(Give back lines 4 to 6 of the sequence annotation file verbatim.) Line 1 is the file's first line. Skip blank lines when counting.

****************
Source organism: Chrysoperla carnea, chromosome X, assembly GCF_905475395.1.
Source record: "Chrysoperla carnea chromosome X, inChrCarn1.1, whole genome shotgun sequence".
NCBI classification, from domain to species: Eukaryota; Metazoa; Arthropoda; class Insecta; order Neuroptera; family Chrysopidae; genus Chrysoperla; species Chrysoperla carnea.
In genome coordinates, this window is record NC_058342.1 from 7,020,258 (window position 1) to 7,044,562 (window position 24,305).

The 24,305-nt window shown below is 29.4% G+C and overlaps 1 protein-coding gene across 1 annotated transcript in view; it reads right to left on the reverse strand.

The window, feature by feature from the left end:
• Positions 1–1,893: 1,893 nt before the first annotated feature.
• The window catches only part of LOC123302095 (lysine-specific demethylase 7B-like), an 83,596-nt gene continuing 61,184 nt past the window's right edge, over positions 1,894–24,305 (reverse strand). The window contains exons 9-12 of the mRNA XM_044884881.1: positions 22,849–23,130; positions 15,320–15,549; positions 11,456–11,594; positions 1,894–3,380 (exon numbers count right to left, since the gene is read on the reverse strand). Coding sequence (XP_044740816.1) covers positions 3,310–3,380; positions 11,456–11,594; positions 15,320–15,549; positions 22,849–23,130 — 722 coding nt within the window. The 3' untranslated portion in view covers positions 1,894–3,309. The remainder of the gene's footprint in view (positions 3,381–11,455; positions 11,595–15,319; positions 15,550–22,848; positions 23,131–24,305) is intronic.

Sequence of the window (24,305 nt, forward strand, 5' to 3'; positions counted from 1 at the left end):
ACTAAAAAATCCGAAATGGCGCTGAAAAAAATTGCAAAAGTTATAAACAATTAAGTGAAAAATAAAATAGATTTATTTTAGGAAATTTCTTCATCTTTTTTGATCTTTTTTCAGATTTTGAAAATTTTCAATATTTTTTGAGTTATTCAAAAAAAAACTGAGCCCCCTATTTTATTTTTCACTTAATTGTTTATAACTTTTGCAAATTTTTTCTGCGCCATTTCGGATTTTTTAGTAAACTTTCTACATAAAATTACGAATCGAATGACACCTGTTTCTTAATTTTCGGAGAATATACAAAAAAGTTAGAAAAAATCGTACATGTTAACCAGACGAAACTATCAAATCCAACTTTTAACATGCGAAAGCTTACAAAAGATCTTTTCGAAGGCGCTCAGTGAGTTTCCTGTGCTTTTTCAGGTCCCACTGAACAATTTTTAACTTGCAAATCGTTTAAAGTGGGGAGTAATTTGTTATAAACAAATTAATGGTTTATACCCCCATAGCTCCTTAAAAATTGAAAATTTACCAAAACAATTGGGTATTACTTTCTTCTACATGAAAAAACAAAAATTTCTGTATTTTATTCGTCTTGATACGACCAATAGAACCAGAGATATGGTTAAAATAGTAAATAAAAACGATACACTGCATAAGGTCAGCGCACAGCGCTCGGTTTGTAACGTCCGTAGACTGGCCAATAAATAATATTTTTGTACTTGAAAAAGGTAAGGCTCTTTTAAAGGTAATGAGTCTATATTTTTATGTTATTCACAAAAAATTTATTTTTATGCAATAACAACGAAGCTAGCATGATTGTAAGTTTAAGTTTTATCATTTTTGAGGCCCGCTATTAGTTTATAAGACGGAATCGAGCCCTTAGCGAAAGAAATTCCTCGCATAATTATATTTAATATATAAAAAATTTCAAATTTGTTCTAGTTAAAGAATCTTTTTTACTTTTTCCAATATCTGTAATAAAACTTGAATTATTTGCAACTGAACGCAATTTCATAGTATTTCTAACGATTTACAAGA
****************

In genome coordinates, this window is record NC_058342.1 from 7,020,258 (window position 1) to 7,044,562 (window position 24,305).

The 24,305-nt window shown below is 29.4% G+C and overlaps 1 protein-coding gene across 1 annotated transcript in view; it reads right to left on the reverse strand.

The window, feature by feature from the left end: